Under the circumstances, the sale of the school property must be rescinded. Placing the parties back in their original position before the sale of the building, however, is impossible. To add to the confusion we are now informed by counsel, and it is undisputed, that Baker Academy closed its doors and ceased operations on February 28, 1974, and that bankruptcy of Baker Parents, Inc. is contemplated. Picking up the pieces and trying to put them together now is much more difficult.

13

There seems to be no dispute as to that portion of the District Court's order which enjoined the Baker County Board and its Superintendent of Schools from providing aid or assistance in any form to the Baker Academy or from taking any other steps which would interfere with the orderly desegregation of the public schools of Baker County, and which ordered that in any future sale of real property the Board insert a reversionary clause providing for reversion of the property to the school district in the event of the establishment of a segregated school thereon, and which ordered Baker Parents, Inc. to desist from operating the segregated Baker Academy at the West Baker facility and permanently to vacate the premises on or before June 15, 1974. The District Court's decree in such respects must therefore be affirmed.

14

However, the following modification of the District Court's decree is required under the circumstances:

15

1. The sale of the West Baker School property by the Baker County Board of Education, title to which property is in Baker Parents, Inc., must be rescinded and the property re-conveyed to the School Board.

16

2. The purchase price of $6,500 paid by Baker Parents, Inc. must be returned, less an appropriate amount to be determined by the District Court, for rental of the property during the period of occupancy by the Academy.

17

3. Existing secured obligations against the property shall remain in full force and effect.3

18

4. Buildings erected on the property by Baker Parents, Inc. which are portable shall be removed by the owner.

19

It is necessary that the resolution of these details be committed to the supervision of the District Court. Accordingly, the case is remanded to the District Court.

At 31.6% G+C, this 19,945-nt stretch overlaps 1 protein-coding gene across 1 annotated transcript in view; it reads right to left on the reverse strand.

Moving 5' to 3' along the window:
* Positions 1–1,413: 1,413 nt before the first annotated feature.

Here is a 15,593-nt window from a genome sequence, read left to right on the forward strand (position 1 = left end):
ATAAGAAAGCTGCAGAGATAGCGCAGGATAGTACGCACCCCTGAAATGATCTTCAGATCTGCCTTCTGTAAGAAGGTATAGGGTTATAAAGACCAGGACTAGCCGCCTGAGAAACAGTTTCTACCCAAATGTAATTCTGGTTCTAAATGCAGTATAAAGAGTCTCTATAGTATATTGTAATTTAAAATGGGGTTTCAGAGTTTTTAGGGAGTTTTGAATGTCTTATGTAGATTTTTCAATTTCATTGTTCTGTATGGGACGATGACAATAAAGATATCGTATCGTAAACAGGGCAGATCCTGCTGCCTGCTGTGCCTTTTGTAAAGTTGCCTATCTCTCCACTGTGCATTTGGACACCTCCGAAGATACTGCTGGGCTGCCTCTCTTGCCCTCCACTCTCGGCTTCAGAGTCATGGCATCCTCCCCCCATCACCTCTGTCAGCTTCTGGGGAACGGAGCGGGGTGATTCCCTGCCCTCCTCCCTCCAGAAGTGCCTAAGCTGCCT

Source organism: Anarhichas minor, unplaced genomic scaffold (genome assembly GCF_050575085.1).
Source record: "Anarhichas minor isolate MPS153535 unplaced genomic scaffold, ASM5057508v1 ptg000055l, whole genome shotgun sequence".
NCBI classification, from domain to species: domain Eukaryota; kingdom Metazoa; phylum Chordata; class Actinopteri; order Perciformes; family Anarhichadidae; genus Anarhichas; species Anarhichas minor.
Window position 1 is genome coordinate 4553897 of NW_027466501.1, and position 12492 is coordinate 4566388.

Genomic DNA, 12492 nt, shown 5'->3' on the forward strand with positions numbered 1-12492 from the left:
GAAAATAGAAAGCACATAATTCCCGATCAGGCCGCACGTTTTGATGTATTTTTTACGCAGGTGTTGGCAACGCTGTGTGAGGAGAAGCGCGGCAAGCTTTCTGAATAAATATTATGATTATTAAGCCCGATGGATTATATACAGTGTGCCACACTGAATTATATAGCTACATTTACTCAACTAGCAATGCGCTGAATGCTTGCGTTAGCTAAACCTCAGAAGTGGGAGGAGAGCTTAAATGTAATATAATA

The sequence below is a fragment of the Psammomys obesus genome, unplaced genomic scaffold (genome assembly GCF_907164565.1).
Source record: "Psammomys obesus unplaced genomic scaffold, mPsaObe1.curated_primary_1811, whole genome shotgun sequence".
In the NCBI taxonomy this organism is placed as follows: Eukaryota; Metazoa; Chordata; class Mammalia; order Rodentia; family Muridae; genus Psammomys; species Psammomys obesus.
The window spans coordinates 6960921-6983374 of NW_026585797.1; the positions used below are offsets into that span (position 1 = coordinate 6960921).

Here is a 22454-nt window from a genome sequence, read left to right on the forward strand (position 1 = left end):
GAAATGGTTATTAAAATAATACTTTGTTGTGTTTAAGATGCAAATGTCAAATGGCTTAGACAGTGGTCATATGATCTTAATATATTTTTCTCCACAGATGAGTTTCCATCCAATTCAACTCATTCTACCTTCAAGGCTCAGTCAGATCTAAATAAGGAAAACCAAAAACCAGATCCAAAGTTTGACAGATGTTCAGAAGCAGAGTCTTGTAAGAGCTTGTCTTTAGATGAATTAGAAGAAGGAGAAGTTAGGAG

20

Affirmed in part; modified in part; remanded for further proceedings.

1

By our decision on August 14, 1972, sub. nom. U.S., Ridley v. Georgia (Baker Co. School Dist.), 466 F.2d 487, we reversed and remanded the decision of the District Court which had dismissed the motion of the United States for supplemental relief

2

The pertinent parts of the decree of the District Court are reproduced as follows:

IT IS THEREFORE ORDERED, ADJUDGED AND DECREED, that the Baker County School District, /1/ its officers, agents,

1

This term refers to the Baker County School District, the Superintendent of Schools for Baker County and the Baker County Board of Education, all of whom have either been added as parties defendant in C.A. No. 1201 by the district court order of August 21, 1972 or named as parties defendant by private plaintiffs in C.A. No. 1167. The requirements of this order are applicable to all of these parties

employees, successors, assigns, and all persons acting in concert or participation with it are hereby enjoined from providing aid or assistance in any form (including, but not limited to, the transfer or loan of real or personal property or the provision of services) to the Baker Academy or any other private, segregated school or taking any other steps which would interfere with the orderly desegregation of the public schools of Baker County. In the case of any future sale or transfer of real property the defendant school district shall insert a reversionary clause in the deed of conveyance providing for the reversion of the property to the school district in the event that a segregated school is established or operated on the property. For the purposes of this order, a school is segregated if it does not have both black students enrolled and black teachers employed to some significant extent, considering the racial composition of the area served by the school.